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Asia Pacific Education Review

, Volume 15, Issue 4, pp 573–583 | Cite as

The effects of high school track choice on students’ postsecondary enrollment and majors in South Korea

  • Woo-jeong Shim
  • Sunhee PaikEmail author
Article

Abstract

In South Korea, college-bound students are divided into two tracks: Munka (文科) and Yika (理科), and this tracking (MunkaYika tracking; MY tracking) considerably influences students’ choice of college majors and future careers. This study aims to examine how MY tracking and other factors influence students’ postsecondary enrollment (2- or 4-year colleges) and college major choice (vocationally or academically oriented). The findings indicate that there was no significant effect of MY tracking on students’ choice of a type of colleges, but the Yika students were more likely to study vocationally oriented majors more often than the Munka students. Male students had a higher probability of going to 4-year colleges and studying vocationally oriented majors than female students. Academic performance in high schools and fathers’ education levels contributed to students’ enrollment at 4-year colleges, and conversations with parents about academic or career plans influenced students choice of vocationally oriented majors.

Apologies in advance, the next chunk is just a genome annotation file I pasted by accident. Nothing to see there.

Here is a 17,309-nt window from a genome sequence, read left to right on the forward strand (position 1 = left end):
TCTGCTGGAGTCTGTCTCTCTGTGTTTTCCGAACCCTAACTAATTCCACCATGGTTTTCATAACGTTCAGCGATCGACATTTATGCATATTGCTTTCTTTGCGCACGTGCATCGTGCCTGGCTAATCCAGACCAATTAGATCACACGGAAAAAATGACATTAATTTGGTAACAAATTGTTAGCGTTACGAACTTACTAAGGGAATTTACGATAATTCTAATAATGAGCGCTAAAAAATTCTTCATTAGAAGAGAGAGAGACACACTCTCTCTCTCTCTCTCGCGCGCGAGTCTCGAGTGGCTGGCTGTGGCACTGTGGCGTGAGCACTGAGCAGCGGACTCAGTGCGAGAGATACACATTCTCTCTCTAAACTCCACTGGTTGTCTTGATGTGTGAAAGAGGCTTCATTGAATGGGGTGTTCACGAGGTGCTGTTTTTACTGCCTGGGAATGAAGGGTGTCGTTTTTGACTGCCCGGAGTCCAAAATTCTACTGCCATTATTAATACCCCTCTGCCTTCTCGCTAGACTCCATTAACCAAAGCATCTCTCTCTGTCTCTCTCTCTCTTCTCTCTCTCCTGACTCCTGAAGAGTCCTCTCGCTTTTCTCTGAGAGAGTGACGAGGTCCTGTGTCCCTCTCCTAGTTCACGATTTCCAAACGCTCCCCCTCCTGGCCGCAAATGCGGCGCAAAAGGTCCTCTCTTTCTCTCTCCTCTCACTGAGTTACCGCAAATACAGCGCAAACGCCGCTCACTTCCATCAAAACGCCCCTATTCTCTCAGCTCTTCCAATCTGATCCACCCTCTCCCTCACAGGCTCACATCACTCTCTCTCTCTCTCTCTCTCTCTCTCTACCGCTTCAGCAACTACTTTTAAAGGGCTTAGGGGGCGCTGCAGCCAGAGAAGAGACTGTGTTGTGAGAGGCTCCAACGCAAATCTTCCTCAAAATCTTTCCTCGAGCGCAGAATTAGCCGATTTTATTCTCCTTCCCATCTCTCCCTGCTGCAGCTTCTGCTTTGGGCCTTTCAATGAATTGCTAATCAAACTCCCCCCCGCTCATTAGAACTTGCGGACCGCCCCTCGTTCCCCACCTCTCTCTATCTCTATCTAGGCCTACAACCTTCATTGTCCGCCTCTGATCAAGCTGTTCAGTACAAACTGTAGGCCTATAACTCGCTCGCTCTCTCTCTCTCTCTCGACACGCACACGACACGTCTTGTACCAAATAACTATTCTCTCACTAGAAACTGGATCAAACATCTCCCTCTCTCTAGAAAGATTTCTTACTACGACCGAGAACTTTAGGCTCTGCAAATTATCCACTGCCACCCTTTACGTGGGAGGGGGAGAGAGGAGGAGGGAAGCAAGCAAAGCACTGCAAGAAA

Keywords

High school tracking College major choice Choice of higher education institutions Academic high school Curriculum differentiation 

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Copyright information

© Education Research Institute, Seoul National University, Seoul, Korea 2014

Authors and Affiliations

  1. 1.Office of Higher and Lifelong Education ResearchKorean Educational Development InstituteSeoulRepublic of Korea
  2. 2.Office of Global Education ResearchKorean Educational Development InstituteSeoulRepublic of Korea

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